Apart from that, whenever the command is hashed, their output for type command will be changed to β€œ<command> is hashedβ€œ, as shown.

$ type mv


Checking the type of hashed command

Lastly, this list is only valid for the current shell session; if you launch a new shell session, you will have an empty hash list.

Although, you can import the results of this session into a new session by following the next section,

Exporting the Hash List to a New Shell Session

As I said before, the hash list only persists the data for the current shell session. If you open a new shell session, such as by opening a new terminal window or tab, a new hash list will be created.

However, you can use the β€œ-l” flag to list the hashed command in a reusable format that can be used to import the hash list from one shell session to another.

For example, execute the following command in your main shell session from where you want to export your hash list:

$ hash -l


Listing the hashed command in reusable format

Now, from the above list, except for β€œbuiltin” (representing the type), you can copy the rest of the command and paste it into your new shell session, as shown.

Aside from the mentioned commands, you can add any command to the hash list by specifying its absolute path and command name with the β€œ-p” flag; however, if the specified path is invalid, an error will occur.
$ hash -p /usr/bin/ps ps


Importing the hashed command

This question might come to your mind that you can directly execute the command to add it in the hash list instead of following the above method.

It’s true, you can do that, but this approach comes in handy, especially when you want to add a certain command to the hash list whenever you open a new shell session by adding these reusable commands to your shell configuration file.

Now, let’s see how you can delete an entry from the hash list.

Deleting an Entry from the Hash List

You can easily remove an entry from the hash list by using the β€œ-d” flag with the command name from the hash list.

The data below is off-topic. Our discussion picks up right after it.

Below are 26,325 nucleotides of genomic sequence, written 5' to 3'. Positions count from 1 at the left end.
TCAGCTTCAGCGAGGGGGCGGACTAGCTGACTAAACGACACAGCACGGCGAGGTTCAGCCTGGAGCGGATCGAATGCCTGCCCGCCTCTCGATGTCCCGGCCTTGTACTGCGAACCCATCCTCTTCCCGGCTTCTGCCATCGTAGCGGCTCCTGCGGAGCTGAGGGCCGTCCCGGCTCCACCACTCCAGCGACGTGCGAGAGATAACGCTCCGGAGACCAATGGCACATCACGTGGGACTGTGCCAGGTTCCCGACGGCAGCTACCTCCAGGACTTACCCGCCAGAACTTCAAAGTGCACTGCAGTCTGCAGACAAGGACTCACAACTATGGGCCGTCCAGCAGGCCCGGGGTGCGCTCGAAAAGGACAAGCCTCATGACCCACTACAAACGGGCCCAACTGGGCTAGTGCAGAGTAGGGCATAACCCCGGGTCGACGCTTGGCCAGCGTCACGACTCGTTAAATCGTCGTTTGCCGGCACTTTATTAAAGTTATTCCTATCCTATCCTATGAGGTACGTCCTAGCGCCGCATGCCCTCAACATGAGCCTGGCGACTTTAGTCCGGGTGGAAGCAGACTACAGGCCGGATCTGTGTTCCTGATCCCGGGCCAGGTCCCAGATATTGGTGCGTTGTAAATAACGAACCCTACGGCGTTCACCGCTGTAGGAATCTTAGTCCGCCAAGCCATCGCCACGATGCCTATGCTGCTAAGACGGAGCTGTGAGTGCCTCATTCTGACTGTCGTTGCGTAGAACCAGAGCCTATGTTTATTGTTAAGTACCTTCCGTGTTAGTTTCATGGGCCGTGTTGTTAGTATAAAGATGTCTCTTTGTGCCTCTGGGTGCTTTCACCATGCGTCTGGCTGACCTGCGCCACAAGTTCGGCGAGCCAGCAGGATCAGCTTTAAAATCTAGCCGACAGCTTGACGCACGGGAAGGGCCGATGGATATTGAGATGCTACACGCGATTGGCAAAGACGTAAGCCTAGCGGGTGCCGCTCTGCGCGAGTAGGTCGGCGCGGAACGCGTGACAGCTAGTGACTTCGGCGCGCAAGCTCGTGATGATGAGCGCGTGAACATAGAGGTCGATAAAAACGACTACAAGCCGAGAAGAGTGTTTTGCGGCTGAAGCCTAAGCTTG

For example, the following command will remove the mv command from the hash list:

$ hash -d mv


Removing an item from the hash list

Now, you are not limited to removing one item at a time; you can specify multiple commands using space as a separator to remove them from the hash list.

$ hash -d cp whoami


Removing multiple items from the hash list

Clearing the Hash List

The β€œ-r” flag will remove all the entries from the hash list, forcing your shell to search for commands or executable files in the $PATH variable.

$ hash -r


Clearing the hash list

Bonus Tip: Checking the List of Built-in Commands

I previously stated this, but let me reiterate that built-in commands such as alias, echo, bg, and so on will not be added to the hash list.

$ echo
$ bg
$ cp
$ hash


Trying to add a built-in command to the hash list

Apart from the cp command, as shown in the preceding image, neither the echo nor the bg built-in commands were added to the hash list.

Execute the following compgen command to get the complete list of built-in commands:

$ compgen -b


Listing the built-in commands

Although, you can add them using the β€œ-p” flag with their absolute path and command name.

Adding the built-in command to the hash list

However, adding built-in commands to the hash list in this manner is pointless because the hash list’s purpose is to assist Bash in providing the path to a command or executable file as quickly as possible.

As the built-in command is already part of the shell itself, it doesn’t make any sense to add it to the hash list.

So, that’s all for now.

If you have any questions or queries regarding this topic, feel free to ask them in the comment section.